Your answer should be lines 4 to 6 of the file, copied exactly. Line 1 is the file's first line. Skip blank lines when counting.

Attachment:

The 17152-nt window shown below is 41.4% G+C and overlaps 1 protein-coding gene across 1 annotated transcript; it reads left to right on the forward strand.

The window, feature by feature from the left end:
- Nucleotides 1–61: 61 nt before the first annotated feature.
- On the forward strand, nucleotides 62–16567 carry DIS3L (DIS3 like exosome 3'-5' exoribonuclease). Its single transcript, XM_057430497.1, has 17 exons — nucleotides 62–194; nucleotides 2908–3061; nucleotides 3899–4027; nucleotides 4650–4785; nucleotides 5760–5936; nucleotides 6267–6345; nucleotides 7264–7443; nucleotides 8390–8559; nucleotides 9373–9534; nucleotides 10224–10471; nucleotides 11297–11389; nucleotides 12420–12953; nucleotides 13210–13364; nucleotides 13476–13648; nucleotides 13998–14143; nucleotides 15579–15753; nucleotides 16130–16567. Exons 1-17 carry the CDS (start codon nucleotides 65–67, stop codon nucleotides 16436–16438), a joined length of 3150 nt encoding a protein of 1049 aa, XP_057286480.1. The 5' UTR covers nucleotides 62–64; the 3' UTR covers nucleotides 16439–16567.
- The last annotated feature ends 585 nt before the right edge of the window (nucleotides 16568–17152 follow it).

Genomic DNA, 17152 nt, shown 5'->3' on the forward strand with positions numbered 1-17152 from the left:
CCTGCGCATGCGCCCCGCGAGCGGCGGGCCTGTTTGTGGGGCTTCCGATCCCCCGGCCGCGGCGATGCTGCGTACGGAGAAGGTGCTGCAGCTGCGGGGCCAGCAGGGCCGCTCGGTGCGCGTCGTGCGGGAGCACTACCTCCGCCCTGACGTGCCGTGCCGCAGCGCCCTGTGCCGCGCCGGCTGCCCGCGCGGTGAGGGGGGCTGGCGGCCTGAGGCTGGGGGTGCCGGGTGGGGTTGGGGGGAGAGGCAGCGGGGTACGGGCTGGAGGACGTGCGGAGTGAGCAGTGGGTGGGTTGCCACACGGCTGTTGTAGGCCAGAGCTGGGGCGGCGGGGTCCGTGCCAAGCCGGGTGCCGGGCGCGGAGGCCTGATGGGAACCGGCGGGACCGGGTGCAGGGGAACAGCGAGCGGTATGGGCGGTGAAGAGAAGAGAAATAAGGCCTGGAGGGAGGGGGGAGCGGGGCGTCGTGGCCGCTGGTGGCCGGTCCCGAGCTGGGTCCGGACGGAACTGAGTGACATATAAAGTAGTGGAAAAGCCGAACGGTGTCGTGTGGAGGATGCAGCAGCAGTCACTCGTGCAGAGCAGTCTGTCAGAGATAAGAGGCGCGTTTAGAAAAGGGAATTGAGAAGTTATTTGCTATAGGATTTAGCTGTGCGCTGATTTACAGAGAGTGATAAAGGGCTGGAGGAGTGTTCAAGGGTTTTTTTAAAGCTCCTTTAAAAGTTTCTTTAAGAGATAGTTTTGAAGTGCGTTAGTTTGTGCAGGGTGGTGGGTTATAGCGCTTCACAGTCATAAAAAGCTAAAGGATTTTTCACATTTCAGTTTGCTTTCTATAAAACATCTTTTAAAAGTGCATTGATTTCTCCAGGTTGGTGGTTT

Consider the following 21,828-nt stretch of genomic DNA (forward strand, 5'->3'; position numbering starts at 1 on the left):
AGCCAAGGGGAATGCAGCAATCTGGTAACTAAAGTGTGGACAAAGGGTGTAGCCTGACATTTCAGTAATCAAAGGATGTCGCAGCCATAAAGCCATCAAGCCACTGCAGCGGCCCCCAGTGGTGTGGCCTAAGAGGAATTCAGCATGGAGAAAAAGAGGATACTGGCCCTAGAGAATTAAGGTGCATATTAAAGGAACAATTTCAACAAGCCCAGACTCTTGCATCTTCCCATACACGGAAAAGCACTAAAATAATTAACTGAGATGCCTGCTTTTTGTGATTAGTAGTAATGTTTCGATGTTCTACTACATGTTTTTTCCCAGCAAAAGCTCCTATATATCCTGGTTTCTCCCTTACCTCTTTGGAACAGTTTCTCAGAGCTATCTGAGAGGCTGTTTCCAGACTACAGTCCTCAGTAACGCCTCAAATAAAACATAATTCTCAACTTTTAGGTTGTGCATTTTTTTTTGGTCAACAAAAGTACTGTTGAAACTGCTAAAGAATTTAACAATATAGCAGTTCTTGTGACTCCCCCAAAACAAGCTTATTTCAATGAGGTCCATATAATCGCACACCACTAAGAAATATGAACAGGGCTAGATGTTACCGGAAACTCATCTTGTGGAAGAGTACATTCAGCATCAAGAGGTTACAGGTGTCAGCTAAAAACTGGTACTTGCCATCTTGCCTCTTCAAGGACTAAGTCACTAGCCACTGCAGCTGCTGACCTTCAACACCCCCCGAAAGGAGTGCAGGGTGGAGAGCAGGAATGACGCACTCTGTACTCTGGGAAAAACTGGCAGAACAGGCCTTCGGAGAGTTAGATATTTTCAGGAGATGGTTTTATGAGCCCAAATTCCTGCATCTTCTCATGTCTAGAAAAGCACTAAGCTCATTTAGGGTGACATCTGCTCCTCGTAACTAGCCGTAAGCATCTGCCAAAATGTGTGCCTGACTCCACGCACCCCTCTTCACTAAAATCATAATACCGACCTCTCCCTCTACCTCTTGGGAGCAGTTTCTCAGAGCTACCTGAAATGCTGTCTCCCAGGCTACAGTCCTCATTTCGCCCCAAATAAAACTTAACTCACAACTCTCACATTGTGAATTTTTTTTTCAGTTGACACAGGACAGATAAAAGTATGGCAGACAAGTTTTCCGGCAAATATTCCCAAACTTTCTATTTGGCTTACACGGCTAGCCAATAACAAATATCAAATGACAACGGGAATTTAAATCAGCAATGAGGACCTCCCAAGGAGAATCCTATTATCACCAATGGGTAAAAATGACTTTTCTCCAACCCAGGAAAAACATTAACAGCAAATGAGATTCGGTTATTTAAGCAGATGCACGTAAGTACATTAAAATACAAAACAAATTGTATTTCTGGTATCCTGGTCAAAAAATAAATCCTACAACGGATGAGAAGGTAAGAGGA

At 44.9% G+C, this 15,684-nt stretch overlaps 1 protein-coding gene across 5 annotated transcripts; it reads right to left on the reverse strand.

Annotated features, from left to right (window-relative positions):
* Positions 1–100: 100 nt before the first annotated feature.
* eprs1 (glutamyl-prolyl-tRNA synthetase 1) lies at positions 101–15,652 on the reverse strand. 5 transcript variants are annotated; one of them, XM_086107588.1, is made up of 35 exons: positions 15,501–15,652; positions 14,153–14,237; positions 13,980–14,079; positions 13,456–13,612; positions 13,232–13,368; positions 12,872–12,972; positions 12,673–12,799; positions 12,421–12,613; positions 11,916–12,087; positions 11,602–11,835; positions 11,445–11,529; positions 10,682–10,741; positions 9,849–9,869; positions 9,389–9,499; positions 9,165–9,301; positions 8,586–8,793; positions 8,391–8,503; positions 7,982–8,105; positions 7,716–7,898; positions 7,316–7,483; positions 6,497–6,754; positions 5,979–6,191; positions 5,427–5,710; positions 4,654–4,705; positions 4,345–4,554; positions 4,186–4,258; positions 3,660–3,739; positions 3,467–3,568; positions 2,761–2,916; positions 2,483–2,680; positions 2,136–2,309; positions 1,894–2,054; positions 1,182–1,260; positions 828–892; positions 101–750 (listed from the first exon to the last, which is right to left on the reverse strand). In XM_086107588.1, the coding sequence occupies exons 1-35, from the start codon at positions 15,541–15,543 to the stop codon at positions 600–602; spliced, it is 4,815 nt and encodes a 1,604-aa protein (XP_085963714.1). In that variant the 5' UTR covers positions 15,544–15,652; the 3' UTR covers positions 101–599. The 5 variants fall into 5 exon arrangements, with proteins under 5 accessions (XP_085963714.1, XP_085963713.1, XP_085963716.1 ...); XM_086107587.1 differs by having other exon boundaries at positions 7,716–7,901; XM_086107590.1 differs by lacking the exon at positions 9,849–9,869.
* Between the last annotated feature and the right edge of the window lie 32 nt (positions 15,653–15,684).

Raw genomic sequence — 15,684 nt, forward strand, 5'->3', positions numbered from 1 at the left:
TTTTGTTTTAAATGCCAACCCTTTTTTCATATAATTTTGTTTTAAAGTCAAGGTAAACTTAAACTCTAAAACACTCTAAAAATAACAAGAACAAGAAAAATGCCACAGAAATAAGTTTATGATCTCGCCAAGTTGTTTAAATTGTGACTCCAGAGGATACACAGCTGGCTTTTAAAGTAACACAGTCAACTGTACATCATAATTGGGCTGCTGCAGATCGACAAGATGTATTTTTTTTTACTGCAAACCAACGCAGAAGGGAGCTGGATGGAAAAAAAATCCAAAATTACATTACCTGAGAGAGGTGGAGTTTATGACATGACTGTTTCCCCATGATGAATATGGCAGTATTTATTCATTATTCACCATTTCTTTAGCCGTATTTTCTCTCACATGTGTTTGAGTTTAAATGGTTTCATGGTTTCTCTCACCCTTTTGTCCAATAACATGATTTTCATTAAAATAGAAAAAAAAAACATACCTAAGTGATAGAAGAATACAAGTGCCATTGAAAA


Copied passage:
- On the forward strand, nucleotides 62–16567 carry DIS3L (DIS3 like exosome 3'-5' exoribonuclease). Its single transcript, XM_057430497.1, has 17 exons — nucleotides 62–194; nucleotides 2908–3061; nucleotides 3899–4027; nucleotides 4650–4785; nucleotides 5760–5936; nucleotides 6267–6345; nucleotides 7264–7443; nucleotides 8390–8559; nucleotides 9373–9534; nucleotides 10224–10471; nucleotides 11297–11389; nucleotides 12420–12953; nucleotides 13210–13364; nucleotides 13476–13648; nucleotides 13998–14143; nucleotides 15579–15753; nucleotides 16130–16567. Exons 1-17 carry the CDS (start codon nucleotides 65–67, stop codon nucleotides 16436–16438), a joined length of 3150 nt encoding a protein of 1049 aa, XP_057286480.1. The 5' UTR covers nucleotides 62–64; the 3' UTR covers nucleotides 16439–16567.
- The last annotated feature ends 585 nt before the right edge of the window (nucleotides 16568–17152 follow it).

Genomic DNA, 17152 nt, shown 5'->3' on the forward strand with positions numbered 1-17152 from the left: